The limited funding for these very important aspects of community revitalization bring to mind the importance of getting a return on investment for public funds in the way of job creation, downtown revitalization and economic development. As the federal historic tax credit incentive program reminds us that while the sheer revitalization of a building is beneficial in the sense that it preserves our heritage, ensuring that these commercial/historical ventures have financial viability is also essential. Redeveloping a theater or historic building into a museum is a very important venture. However, ensuring their financial viability is also essential for redevelopment efforts to be worthwhile. In order to do so it is important to complete a benefit cost and long term financial analysis to determine if there will be the necessary cash flow to sustain operations.
Another useful program is the Main Street New Jersey Program under the New Jersey Department of Community Affairs (DCA). This program takes a four point approach for downtown revitalization which includes: organization; economic Restructuring; design; and promotion. This program is currently on hold and is not accepting new applications as a result of budget shortfalls. However, communities interested in revitalizing their downtowns are encouraged to work with the Downtown Revitalization Institute, and for a small fee they can gain helpful resources for organizing a main street revitalization effort. For more information regarding the Downtown Revitalization Institute and their events visit http://msnjdrmi.eventbright.com. For more information regarding the Main Street New Jersey program contact the DCA.
The Downtown Business Improvement Loan Fund for 2012 was recently released. The purpose of this program is to assist municipalities and Improvement Districts with public physical improvements and improvements that benefit the public sphere directly or indirectly within designated Business Improvement Zones. The fund offers zero percent interest and does not require a dollar for dollar match of funds up to $100,000. However, matching funds increases the likelihood of funding loans between $100,000 and $500,000, which requires a dollar for dollar match. Allowable uses for funds are to purchase, lease, condemn or acquire land or an interest therein as necessary for right of way or other easement to or from the zone; relocate and move persons displaced by the acquisition of land; the rehabilitation and redevelopment of land; acquisition, construction, reconstruction, rehabilitation or installation of parking and other public facilities and improvements; and costs of appraisals or other professional services directly related to effectuating the improvement (NJDCA Sage, https://njdcasage.state.nj.us/RFPMailingRequest_List.asp). This program is on a first come first served basis, so if you have a project currently underway that has funding shortfalls, this is a potential opportunity. Contact your grant consultant today.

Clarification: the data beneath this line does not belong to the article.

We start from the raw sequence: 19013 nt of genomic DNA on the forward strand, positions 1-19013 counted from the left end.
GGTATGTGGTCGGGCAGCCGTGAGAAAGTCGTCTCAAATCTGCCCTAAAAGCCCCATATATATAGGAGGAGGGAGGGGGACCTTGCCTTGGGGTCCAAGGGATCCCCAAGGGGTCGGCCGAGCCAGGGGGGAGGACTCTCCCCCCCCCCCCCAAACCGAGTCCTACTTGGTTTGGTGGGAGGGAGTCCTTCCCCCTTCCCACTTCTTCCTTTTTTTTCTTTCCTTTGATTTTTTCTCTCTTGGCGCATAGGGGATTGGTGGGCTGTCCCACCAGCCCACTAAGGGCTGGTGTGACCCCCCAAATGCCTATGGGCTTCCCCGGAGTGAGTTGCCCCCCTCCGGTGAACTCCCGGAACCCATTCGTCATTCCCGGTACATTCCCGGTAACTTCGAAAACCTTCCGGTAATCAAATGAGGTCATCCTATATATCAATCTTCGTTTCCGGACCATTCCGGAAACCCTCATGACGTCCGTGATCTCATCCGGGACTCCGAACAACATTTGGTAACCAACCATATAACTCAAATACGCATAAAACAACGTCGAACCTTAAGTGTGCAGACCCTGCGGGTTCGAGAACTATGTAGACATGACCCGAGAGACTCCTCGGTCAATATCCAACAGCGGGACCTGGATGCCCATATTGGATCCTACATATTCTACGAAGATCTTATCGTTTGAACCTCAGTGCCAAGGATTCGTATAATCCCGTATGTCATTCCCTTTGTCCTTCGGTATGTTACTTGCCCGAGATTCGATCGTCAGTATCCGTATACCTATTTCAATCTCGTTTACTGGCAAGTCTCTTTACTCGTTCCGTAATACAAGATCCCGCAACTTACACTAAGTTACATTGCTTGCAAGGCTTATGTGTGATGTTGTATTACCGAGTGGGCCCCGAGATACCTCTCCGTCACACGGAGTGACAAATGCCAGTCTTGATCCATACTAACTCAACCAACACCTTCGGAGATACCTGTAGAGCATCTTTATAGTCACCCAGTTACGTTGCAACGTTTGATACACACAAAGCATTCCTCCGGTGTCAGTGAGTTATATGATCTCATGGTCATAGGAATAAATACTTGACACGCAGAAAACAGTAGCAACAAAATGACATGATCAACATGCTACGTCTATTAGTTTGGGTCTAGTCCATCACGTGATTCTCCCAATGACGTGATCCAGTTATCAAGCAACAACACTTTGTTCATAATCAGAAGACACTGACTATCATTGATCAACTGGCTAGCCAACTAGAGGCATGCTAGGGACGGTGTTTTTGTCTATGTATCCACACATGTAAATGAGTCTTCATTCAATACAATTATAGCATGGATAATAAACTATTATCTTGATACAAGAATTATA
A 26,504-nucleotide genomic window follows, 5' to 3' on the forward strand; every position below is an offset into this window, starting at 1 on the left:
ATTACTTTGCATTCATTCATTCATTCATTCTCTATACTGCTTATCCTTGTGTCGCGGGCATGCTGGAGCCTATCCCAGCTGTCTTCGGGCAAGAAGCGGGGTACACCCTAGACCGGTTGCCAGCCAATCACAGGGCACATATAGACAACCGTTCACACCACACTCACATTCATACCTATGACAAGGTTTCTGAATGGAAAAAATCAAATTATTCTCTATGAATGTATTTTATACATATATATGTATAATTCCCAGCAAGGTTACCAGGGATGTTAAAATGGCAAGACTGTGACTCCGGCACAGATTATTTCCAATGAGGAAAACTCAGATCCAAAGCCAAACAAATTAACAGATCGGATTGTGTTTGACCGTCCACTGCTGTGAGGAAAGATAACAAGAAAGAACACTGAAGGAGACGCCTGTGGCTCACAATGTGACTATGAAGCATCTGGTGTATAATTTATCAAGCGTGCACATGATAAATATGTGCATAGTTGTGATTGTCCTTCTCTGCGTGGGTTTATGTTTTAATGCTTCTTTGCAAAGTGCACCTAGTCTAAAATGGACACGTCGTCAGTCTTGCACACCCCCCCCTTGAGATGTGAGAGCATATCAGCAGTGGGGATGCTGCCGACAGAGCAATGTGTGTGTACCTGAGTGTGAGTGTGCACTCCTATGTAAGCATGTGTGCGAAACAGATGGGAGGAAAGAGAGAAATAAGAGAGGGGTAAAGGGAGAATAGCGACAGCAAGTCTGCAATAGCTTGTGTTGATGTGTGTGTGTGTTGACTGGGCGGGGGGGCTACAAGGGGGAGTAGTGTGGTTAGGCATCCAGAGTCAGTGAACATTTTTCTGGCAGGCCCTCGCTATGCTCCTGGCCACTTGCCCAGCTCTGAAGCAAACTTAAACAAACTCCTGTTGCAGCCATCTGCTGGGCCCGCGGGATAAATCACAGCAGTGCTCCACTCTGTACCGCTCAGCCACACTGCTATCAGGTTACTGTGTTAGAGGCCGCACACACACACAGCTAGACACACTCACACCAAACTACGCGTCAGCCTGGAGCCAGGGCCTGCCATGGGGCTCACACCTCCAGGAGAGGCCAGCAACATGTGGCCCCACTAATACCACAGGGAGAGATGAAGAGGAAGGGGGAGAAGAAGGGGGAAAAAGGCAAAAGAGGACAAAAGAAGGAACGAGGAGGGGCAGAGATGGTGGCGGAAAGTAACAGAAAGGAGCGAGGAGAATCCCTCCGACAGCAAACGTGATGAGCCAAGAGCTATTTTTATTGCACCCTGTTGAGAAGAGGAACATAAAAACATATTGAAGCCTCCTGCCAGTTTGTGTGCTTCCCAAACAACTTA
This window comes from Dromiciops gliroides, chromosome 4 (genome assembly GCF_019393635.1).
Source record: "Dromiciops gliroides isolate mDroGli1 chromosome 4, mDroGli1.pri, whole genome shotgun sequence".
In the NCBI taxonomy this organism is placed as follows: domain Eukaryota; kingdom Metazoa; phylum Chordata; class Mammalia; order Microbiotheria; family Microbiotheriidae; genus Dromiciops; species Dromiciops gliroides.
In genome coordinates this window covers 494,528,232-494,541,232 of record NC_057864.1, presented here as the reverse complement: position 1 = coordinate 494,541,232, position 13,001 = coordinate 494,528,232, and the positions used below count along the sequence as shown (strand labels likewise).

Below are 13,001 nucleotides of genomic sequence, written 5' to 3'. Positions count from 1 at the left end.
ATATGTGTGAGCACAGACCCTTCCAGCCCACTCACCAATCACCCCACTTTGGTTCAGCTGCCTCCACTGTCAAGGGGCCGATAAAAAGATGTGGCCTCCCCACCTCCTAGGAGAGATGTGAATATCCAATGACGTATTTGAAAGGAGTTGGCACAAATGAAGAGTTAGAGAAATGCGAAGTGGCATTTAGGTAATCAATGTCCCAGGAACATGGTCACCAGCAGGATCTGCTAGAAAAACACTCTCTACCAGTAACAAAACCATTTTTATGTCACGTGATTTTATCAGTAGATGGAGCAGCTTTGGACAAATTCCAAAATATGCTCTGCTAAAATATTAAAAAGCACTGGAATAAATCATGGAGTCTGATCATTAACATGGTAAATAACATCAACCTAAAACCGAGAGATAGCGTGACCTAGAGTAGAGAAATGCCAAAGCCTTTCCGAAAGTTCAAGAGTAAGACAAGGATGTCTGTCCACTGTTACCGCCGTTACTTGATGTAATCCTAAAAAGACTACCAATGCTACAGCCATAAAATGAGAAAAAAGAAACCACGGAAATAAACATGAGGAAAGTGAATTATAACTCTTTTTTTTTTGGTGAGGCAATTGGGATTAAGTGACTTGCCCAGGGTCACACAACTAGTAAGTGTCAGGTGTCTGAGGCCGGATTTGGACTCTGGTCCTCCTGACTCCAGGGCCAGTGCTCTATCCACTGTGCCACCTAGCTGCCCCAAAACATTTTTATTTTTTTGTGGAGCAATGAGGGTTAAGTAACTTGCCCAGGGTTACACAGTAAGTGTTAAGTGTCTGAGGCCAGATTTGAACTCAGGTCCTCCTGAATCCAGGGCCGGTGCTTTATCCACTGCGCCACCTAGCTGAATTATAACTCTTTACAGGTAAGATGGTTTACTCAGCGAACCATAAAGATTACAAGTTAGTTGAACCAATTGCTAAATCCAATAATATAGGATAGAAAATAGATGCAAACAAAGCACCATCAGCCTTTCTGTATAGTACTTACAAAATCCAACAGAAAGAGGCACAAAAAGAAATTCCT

In closing, historic preservation and downtown revitalization are catalysts for economic development. Utilizing public dollars in effective ways and finding ways to leverage grant funding of any kind are important goals of municipal government, particularly in these difficult times. Understanding the long term financial viability of a project prior to partnering with a historic revitalization effort is essential in making the best decision for your constituents.
Published February 1, 2012.
Triad Associates is currently the League’s Grant Consulting Firm. Their firm, which is known for its expertise in community and economic development, including strategic planning, redevelopment, acquisition, relocation and funding, has brought diverse plans and projects to life by generating more than $580,000,000 for over 120 public, private and nonprofit clients throughout the Northeast region since 1978. Every member of the Triad team is personally committed and dedicated to the success of its clients and the projects that benefit communities.
Full version of February article for printing